Calandra said Monday he is not considering changing the rules on how municipalities qualify for the fund, but said all of the money will be used.
Newmarket Mayor John Taylor calls the policy not only unfair to municipalities, but also potentially damaging to the government's own plan for 1.5 million new homes by 2031, because he believes it will hamper the building of the water and sewer facilities needed for housing.
Put some pressure on developers, says mayor
Taylor says it's wrong for the province to make future infrastructure funding contingent on past housing starts, which he contends is influenced far more by market demand, interest rates, labour shortages and construction costs than by any factor under municipal control.
"I'm not aware of one policy or one financial tool that has actually put pressure on developers as opposed to municipalities," Taylor said in an interview. "They're the ones positioned best to get things done, far better than we are."
He is concerned about property owners asking municipalities for zoning and planning approvals merely to push up the value of their land, with no intention to build homes.
"Not only is it a significant problem, but it's a problem that's been going on for a very long time," said Taylor.
Sunset clause, boosting development charges
Ontario's Big City Mayors, which represents cities with populations of 100,000 or more, have asked the province to give municipalities powers to try to spur developers into starting construction.
One suggestion is for a sunset clause on housing projects, allowing municipalities to revoke planning approvals if construction hasn't begun within a specified time period.
Another involves development charges, the fees that cities levy on projects to cover infrastructure costs. The Ford government has mandated that cities reduce these charges, but cities would like the power to boost the fees if a developer delays construction post-approval.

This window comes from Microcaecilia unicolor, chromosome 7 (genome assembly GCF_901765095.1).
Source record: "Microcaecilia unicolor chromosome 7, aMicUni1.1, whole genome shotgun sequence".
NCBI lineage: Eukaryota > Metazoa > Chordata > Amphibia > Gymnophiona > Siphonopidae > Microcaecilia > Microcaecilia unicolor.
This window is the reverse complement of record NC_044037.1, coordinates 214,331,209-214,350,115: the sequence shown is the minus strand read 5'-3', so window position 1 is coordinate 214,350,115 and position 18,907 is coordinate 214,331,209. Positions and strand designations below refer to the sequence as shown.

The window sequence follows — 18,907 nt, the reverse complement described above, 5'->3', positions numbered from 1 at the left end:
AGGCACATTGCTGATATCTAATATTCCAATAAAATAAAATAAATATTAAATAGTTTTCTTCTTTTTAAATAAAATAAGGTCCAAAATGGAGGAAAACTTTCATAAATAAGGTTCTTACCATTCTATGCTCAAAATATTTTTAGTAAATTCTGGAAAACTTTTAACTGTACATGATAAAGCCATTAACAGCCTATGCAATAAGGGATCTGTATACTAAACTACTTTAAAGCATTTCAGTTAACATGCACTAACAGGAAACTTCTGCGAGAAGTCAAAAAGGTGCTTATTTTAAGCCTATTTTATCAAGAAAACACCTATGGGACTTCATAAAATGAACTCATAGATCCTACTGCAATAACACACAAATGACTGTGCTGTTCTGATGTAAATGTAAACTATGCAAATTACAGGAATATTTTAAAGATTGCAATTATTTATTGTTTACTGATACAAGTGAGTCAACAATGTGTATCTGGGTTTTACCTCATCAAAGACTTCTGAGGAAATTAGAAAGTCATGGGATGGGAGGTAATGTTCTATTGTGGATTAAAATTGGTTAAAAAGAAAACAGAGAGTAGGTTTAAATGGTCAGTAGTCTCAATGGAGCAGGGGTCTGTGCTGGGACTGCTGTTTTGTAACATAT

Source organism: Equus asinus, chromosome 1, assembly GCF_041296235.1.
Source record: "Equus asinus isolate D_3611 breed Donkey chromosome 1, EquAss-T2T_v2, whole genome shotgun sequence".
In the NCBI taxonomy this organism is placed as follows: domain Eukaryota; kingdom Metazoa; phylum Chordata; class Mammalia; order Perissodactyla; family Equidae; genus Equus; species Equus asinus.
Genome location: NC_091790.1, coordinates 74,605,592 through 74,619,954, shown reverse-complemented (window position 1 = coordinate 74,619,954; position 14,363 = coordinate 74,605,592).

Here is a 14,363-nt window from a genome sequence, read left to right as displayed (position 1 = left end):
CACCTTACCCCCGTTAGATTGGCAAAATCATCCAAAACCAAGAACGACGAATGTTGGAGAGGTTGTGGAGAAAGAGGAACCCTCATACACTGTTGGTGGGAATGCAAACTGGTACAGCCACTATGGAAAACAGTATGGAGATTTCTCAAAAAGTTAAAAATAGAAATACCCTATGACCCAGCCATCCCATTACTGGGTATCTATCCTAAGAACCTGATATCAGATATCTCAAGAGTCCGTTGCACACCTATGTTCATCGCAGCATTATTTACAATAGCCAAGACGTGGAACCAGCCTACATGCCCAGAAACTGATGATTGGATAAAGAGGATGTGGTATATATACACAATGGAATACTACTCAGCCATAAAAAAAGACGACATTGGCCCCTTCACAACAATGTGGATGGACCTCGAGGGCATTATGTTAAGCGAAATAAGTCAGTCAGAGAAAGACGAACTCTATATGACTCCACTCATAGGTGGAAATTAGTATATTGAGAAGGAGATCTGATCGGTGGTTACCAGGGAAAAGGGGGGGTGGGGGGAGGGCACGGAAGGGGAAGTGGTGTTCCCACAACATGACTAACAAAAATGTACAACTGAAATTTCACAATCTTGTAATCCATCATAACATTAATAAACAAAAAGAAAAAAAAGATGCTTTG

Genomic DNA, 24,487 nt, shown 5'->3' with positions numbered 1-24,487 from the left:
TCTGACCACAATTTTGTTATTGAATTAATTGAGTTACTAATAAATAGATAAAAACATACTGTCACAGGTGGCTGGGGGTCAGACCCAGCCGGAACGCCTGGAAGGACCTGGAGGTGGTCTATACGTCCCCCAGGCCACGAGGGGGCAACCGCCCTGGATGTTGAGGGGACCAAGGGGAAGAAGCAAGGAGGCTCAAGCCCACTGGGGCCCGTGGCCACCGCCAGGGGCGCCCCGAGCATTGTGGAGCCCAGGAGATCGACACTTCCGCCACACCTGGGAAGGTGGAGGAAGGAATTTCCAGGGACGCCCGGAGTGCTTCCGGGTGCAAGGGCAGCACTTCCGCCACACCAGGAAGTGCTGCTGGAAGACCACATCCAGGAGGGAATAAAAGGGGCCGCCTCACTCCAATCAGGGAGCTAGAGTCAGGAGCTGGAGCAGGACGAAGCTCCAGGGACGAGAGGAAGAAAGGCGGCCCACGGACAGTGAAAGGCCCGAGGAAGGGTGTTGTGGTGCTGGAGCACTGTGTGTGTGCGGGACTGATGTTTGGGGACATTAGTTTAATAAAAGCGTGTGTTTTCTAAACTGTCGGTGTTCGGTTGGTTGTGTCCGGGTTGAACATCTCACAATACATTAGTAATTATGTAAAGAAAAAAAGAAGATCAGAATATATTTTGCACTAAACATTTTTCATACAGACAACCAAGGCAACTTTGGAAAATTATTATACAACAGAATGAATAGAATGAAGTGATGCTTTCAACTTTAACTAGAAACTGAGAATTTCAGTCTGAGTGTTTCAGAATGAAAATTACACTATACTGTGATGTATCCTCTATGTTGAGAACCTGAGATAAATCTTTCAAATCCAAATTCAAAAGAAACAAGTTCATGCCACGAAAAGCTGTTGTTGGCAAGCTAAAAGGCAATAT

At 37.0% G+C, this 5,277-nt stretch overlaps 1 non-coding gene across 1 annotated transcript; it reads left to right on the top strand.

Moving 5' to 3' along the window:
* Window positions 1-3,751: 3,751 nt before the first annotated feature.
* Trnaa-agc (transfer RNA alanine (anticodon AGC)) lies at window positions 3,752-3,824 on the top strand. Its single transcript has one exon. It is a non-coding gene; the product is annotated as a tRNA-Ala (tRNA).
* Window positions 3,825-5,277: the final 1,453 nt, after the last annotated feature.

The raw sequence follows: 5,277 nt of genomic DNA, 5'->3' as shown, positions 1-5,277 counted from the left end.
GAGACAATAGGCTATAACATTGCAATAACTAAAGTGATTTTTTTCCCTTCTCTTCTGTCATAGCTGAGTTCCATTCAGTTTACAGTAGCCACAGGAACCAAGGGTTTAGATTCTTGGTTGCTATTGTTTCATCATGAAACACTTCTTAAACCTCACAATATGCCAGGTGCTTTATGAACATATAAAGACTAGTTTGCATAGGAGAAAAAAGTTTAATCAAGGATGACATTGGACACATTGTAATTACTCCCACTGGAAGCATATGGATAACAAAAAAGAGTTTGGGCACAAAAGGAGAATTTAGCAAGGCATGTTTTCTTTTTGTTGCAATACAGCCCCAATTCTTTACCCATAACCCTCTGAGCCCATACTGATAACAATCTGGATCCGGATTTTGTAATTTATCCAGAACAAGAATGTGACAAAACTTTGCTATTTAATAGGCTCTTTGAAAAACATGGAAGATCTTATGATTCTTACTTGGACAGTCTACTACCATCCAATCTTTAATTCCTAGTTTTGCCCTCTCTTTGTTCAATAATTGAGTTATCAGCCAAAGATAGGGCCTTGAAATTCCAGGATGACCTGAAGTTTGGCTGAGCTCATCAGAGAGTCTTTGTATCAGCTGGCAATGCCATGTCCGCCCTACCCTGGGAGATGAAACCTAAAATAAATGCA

Dave Wilkes, president and CEO of the Building Industry and Land Development Association (BILD), rejects the notion that developers are fuelling the housing crisis by sitting on properties for too long.
"I don't think it is a contributing factor," said Wilkes in an interview. "It's at worst a distraction, and at best a misdirection."
Why construction gets delayed
Wilkes says there are various legitimate reasons why construction may be delayed after approvals, such as financing falling through, market demand shifting or construction costs rising.
He said the industry would like to find out from municipalities more specifics about which projects are stalled, why they aren't moving forward, and what needs to happen to get them going.
The province posted the latest figures on its housing supply tracker last week, tallying new home construction starts as of the end of October.
The figures show that 23 municipalities are less than half-way to their 2023 target, and face losing out on the Building Faster Fund in 2024 barring a sudden rush of housing starts in November and December or a change in the government's criteria.
They include some of Ontario's largest cities, such as Mississauga, Brampton, Markham, London, Windsor, Kitchener and Burlington.
The town of Newmarket is also well short of the mark: housing starts so far in 2023 amount to just seven per cent of its target.
Taylor, Newmarket's mayor, says there is a "misguided perception" that the municipal approval process is to blame for the slow pace of new home construction in Ontario.
"This narrative that the housing crisis lies at the feet of municipalities just does not hold up to scrutiny," he said. "If anybody believes that if you could reduce the planning process timeline by 30 per cent, then we wouldn't have a housing crisis, I think you're fairly naive."